Big Bend National Park and Big Bend Ranch State Park held a joint river cleanup day in conjunction with the Keep Texas Beautiful and the Texas Clean Rivers Program.
On November 13th, groups met at six different assigned locations along the Rio Grande, with three groups worked in Big Bend Ranch State Park and three groups worked in Big Bend National Park.
Geography played a big role in the design of the cleanup. The Rio Grande River runs along Highway 170 within the boundaries of the state park, so the state park was able to clean up both by canoe and foot. Members of the Hill Club of Sul Ross University brought their canoes and tackled Colorado Canyon in the state park. Volunteers from Presidio High School, docents from Ft. Leaton State Historic Site and Methodist church members from Alpine, Texas, all assisted both by canoe and foot. Two pickup trucks and two flatbed trucks driven by state park employees shuttled volunteers, canoes and trash to and from their appointed locations along the highway/river corridor. The net result of all this effort was 400 pounds of trash and 180 man-hours of volunteer time.
The three large canyons of the Rio Grande within the boundaries of the national park limit access to the river there. The national park dusted off every canoe and paddle and assigned canoe seats to each of 36 volunteers. Participants from Sul Ross University, citizens from Alpine, Ft. Davis and Terlingua, and employees of Forever Resorts converged on three sections of the river, armed with river cleanup bags and trash pickers. Eleven old tires were removed and fifty pounds of trash were picked up, with 200 man-hours logged.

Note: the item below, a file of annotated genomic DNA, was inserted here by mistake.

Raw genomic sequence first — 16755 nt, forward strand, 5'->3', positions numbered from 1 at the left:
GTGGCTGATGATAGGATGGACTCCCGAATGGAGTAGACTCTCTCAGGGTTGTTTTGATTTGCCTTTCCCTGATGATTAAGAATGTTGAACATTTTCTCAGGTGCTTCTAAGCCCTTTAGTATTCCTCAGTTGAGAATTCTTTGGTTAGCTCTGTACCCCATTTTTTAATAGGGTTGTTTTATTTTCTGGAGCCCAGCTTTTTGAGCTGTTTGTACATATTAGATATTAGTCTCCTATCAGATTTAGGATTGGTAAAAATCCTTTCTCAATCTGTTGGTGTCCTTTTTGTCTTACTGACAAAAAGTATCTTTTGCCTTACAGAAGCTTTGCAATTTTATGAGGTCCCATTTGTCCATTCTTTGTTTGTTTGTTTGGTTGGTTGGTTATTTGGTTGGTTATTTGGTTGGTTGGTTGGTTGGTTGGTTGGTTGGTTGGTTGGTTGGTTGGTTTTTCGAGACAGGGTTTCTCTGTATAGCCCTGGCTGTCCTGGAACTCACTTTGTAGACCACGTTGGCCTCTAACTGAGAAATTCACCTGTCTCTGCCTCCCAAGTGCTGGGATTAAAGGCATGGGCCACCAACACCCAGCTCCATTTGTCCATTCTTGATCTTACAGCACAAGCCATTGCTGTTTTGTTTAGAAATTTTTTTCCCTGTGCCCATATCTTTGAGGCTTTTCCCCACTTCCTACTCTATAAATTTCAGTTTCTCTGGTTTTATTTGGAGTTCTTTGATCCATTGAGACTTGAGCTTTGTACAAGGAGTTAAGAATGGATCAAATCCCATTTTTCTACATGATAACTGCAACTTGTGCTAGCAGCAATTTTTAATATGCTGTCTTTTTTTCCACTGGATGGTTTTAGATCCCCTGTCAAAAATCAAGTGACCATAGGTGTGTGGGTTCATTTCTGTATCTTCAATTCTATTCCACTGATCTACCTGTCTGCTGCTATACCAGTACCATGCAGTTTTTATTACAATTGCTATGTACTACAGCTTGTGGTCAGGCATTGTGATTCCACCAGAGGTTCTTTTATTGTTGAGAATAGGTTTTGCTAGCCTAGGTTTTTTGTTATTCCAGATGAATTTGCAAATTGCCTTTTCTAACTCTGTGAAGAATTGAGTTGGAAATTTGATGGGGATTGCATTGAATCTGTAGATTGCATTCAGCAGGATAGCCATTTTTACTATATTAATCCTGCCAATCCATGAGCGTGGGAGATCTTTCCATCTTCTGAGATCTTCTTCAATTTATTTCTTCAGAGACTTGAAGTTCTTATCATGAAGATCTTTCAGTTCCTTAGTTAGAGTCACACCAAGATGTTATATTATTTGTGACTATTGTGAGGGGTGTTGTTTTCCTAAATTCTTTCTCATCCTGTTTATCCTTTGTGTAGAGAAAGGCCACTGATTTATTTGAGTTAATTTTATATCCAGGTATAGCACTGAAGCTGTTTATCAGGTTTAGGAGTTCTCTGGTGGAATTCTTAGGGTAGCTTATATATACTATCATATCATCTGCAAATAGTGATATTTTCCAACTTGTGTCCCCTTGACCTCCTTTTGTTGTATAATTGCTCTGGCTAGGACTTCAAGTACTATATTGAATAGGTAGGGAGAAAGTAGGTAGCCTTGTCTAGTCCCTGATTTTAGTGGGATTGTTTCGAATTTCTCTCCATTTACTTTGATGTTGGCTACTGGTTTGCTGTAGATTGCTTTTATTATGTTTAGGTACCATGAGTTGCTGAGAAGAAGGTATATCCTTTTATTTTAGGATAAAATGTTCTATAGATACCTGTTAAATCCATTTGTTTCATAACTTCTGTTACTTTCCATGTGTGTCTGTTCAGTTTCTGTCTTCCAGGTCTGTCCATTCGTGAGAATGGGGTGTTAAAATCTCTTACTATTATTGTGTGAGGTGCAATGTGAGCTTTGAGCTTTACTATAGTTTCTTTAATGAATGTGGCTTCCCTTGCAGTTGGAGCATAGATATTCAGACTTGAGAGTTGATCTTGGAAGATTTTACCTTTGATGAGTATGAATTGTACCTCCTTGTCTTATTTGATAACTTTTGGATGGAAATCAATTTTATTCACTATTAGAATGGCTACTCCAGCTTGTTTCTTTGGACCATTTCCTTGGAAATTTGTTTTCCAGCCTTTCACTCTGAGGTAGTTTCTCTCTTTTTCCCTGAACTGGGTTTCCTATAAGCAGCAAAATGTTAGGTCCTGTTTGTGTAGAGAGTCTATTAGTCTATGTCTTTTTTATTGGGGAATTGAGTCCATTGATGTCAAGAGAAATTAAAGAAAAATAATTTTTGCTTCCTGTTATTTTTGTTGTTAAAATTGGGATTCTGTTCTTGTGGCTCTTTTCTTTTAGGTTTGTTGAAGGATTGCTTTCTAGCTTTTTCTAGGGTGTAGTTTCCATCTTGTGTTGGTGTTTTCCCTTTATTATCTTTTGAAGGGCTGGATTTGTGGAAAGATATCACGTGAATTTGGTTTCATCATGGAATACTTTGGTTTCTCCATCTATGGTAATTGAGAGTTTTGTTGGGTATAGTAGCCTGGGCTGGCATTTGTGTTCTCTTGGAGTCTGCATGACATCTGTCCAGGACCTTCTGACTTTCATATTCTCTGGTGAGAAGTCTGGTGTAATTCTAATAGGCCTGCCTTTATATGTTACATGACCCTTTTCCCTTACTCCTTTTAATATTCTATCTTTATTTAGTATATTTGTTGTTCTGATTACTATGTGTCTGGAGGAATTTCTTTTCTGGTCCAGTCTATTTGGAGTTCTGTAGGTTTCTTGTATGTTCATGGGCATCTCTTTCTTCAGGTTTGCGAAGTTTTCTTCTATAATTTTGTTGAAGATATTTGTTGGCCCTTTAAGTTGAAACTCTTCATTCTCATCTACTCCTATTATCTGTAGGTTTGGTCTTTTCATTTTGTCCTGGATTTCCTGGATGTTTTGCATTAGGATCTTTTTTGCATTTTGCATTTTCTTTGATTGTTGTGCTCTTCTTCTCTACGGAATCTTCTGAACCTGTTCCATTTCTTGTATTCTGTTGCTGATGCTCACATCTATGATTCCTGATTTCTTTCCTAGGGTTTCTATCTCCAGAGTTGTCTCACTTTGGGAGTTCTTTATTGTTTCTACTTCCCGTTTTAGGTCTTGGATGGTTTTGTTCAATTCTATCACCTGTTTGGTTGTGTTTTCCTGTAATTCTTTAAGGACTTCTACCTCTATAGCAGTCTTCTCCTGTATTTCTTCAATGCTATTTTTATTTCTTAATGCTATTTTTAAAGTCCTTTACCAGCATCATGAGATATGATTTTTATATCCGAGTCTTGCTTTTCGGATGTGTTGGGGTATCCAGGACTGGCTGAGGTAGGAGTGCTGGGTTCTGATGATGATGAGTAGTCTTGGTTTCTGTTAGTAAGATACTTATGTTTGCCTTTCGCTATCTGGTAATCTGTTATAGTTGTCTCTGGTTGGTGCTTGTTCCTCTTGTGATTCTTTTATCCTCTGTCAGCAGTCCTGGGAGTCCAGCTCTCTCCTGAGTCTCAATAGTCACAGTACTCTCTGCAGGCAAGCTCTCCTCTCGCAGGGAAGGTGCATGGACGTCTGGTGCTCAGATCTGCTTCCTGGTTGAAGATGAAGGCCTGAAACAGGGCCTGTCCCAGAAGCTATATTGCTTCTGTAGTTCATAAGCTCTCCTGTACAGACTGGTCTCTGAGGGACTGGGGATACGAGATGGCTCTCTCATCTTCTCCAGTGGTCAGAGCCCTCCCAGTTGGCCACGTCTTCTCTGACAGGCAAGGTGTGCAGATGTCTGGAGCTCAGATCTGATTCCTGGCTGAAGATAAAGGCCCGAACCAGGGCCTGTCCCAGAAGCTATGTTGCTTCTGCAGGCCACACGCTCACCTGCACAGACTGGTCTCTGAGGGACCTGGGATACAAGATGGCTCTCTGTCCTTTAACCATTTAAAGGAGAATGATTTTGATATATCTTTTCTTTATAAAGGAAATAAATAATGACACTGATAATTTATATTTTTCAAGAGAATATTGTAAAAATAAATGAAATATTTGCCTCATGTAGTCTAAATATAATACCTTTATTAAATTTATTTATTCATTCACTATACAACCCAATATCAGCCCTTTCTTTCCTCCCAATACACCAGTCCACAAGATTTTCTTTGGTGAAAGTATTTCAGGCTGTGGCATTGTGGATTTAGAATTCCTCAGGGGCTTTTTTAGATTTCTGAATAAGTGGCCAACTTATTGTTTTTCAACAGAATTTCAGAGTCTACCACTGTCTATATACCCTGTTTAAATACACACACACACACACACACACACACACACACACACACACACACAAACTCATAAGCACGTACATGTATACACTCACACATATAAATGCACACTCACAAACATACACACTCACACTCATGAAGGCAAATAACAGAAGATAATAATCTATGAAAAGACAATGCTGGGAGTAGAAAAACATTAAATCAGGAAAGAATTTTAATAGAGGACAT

One fact is certainly evident – natural areas upstream reduce the amount of trash in downstream locations! Big Bend Ranch State Park is doing a great job buffering Big Bend National Park and collaboration of this sort is a great way to recognize how mutually beneficial adjacent natural areas are to one another. Plans are already underway for next year’s event.